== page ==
ARC Review – The Jasad Heir

Hello, everyone! Today I’m reviewing The Jasad Heir by Sara Hashem, which is out today in the U.S. I was excited to get an early copy of this one. Just look at that cover!!!

Ten years ago, the kingdom of Jasad burned. Its magic outlawed; its royal family murdered down to the last child. At least, that’s what Sylvia wants people to believe.

The lost Heir of Jasad, Sylvia never wants to be found. She can’t think about how Nizahl’s armies laid waste to her kingdom and continue to hunt its people—not if she wants to stay alive. But when Arin, the Nizahl Heir, tracks a group of Jasadi rebels to her village, staying one step ahead of death gets trickier.

In a moment of anger Sylvia’s magic is exposed, capturing Arin’s attention. Now, to save her life, Sylvia will have to make a deal with her greatest enemy. If she helps him lure the rebels, she’ll escape persecution.

A deadly game begins. Sylvia can’t let Arin discover her identity even as hatred shifts into something more. Soon, Sylvia will have to choose between the life she wants and the one she left behind. The scorched kingdom is rising, and it needs a queen.

In this Egyptian-inspired debut fantasy, a fugitive queen strikes a deadly bargain with her greatest enemy and finds herself embroiled in a complex game that could resurrect her scorched kingdom or leave it in ashes forever.

***Thank you to Orbit Books for providing an advanced copy of the book. My review contains my honest thoughts about my reading experience.***

This book was SO GOOD! The tension. The angst. The secrets. The forbidden romance. It was the perfect combination, and I was hooked. The story also had so many of my favorite tropes, including dwindling magic, reluctant hero, and a contest of champions. I really loved the way the author utilized the unreliable narrator to slowly ratchet up the tension while also giving peeks into the complex history of this world that the main character would rather forget. It was truly brilliant and kept me on edge wondering what would be revealed next.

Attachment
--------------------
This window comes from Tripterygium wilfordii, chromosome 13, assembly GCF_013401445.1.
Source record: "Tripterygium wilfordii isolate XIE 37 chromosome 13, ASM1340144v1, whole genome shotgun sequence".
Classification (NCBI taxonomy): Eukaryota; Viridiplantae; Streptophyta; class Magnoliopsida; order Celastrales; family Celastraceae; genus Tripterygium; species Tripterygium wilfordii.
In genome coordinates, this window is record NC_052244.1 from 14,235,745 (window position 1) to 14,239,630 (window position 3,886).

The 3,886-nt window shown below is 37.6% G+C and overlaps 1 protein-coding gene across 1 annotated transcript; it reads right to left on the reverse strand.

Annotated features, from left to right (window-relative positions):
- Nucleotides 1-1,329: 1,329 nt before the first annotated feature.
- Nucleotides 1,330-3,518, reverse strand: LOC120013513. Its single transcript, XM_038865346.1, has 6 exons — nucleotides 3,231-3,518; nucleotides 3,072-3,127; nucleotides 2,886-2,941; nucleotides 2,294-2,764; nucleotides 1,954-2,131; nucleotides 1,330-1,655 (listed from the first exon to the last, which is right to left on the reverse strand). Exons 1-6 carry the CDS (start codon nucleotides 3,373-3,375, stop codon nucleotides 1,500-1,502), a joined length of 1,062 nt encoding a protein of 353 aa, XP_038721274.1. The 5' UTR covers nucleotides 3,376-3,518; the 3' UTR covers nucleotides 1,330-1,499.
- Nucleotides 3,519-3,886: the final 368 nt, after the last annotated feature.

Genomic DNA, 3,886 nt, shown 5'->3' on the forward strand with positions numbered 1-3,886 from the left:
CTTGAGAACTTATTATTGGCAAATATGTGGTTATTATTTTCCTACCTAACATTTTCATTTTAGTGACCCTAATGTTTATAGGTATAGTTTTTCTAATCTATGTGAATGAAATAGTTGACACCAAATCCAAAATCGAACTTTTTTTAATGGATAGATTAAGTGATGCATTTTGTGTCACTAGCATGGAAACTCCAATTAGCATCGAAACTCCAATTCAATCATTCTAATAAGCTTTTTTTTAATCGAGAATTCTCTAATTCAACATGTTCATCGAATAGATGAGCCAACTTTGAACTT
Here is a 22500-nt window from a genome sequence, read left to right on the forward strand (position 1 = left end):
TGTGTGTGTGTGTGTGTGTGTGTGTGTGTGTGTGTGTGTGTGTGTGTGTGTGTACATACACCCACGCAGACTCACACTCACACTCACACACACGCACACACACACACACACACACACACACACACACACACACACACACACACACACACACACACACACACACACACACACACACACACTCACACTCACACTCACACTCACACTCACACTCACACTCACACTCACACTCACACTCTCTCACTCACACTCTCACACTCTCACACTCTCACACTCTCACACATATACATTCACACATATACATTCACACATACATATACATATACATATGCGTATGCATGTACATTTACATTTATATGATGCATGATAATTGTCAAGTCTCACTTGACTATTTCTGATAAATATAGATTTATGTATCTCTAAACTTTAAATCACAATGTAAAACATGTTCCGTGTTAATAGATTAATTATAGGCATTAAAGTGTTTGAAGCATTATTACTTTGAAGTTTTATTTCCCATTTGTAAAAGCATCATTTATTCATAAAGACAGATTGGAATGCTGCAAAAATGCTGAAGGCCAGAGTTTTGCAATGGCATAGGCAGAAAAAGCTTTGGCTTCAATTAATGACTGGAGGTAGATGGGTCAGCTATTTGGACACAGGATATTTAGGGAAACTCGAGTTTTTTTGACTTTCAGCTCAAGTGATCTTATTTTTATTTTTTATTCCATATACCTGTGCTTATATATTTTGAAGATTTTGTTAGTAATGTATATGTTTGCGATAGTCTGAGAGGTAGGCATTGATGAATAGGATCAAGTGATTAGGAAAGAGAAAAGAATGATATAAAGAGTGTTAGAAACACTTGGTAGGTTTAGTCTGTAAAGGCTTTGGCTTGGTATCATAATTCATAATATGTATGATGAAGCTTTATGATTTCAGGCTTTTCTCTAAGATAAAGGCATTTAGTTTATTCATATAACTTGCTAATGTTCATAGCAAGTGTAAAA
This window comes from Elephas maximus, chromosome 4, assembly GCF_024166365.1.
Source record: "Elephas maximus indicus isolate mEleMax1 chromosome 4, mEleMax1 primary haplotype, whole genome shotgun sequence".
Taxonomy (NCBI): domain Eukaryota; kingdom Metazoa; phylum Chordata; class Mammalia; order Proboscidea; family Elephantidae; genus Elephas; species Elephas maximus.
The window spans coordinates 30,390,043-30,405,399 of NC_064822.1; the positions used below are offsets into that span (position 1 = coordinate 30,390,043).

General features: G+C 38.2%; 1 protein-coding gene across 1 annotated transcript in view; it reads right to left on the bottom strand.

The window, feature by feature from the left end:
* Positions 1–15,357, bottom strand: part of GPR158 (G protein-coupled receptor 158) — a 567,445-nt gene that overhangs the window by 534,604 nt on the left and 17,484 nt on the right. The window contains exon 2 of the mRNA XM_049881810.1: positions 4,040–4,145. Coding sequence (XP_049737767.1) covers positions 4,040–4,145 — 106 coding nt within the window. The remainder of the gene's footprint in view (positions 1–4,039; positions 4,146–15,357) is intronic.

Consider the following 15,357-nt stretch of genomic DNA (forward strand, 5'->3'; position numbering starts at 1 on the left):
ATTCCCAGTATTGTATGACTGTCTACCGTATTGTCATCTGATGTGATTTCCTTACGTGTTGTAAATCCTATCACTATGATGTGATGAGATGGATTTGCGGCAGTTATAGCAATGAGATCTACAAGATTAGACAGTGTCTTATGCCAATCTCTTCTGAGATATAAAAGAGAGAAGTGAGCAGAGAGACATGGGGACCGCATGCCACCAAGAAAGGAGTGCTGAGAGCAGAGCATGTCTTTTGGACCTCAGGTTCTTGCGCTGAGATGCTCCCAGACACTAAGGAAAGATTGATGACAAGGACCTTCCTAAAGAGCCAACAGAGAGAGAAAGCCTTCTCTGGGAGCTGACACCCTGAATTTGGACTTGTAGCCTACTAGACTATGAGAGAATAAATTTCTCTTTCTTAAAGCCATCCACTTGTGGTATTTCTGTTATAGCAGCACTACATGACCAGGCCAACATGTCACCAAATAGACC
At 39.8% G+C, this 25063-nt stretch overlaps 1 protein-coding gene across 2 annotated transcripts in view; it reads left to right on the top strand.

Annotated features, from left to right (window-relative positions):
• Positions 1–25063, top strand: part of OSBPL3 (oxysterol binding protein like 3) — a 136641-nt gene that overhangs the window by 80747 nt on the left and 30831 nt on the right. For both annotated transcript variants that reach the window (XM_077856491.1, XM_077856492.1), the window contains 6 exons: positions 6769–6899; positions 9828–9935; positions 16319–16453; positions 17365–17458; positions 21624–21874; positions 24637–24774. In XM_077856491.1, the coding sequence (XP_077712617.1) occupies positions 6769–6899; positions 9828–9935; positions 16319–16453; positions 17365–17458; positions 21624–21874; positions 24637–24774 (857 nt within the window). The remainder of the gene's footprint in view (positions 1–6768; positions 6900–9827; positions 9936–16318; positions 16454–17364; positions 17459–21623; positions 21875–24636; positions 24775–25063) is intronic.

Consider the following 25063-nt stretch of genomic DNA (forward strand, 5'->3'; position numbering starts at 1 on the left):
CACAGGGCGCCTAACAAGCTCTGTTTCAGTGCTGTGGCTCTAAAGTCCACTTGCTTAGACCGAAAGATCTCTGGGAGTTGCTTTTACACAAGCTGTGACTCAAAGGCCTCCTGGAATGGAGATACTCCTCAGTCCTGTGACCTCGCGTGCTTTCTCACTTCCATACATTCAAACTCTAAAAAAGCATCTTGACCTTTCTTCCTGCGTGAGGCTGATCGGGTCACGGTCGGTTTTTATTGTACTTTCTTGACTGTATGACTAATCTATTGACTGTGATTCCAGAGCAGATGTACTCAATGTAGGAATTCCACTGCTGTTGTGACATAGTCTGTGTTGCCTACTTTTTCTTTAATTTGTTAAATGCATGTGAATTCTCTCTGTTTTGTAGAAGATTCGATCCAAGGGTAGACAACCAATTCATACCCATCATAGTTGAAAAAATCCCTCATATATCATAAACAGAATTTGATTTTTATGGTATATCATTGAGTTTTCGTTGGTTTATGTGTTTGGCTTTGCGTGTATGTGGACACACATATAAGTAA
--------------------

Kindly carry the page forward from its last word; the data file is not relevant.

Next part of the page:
Sylvia was such an intriguing character. Her characterization was my favorite thing about this book. She was so complex. Her concept of self was a bit of a mess because the warring pieces of her psyche wanted very different things. Matters were complicated even further by her history of trauma, which caused her to experience selective amnesia. As a result, we slowly learned the things she’d forced herself to forget. It was fascinating to watch her assemble the pieces of her history and, as a result of this new understanding, stitch herself into a whole, new person with parts of both Sylvia and Essiya.

Arin was both similar to Sylvia and her complete opposite. So much of his personality was also the direct result of trauma. Rather than splitting into pieces and not caring about anything but himself, Arin solidified his identity around his national heritage and became militant in his beliefs about himself and his role. Much like Sylvia, he also closed himself off from others and established a strong need for control. The two of them together created such a riveting dynamic. She slowly chipped away at his regimented iciness while he helped create the necessary conditions for her to confront the past and forge a new version of herself. They had great banter and bounced off one another really well. The author did a fantastic job of crafting a slow stoking of the thick romantic tension between the two, and I ate it up. lol. I’m really curious to see how their relationship plays out in the next book. I have a feeling Arin will continue to have his rigid beliefs unravel in a mirroring of Sylvia’s arc in this book, but we’ll see.

I loved what the author did with the themes in this book. I was fascinated by its exploration of how our viewpoints can shape our understanding of historical facts and lead people to commit atrocities. It illustrated how nothing is quite as black and white as our beliefs may make them seem. At the beginning of the story, I thought I had a firm understanding of who the ‘enemy’ in the conflict would be. As Sylvia remembered and learned more about her past, the shades of gray became dominant and made me re-think my position multiple times. That’s not to say that the genocide portrayed in the book was excusable, but it definitely made it more understandable. I look forward to seeing what happens with these themes in the next book. Sylvia now has a huge decision to make about whether she will continue the cycle of violence and jockeying for power, and I wonder how the things she learned about her family and country in this story will influence her decisions.

Overall, this was a fascinating read with great characters, rich culture and world-building, and an impressive nuance in its exploration of powerful themes. I was on the edge of my seat for most of this story, and I cannot wait to dive back into this world for the sequel. Therefore, I rate this book 4.5 out of 5 stars.

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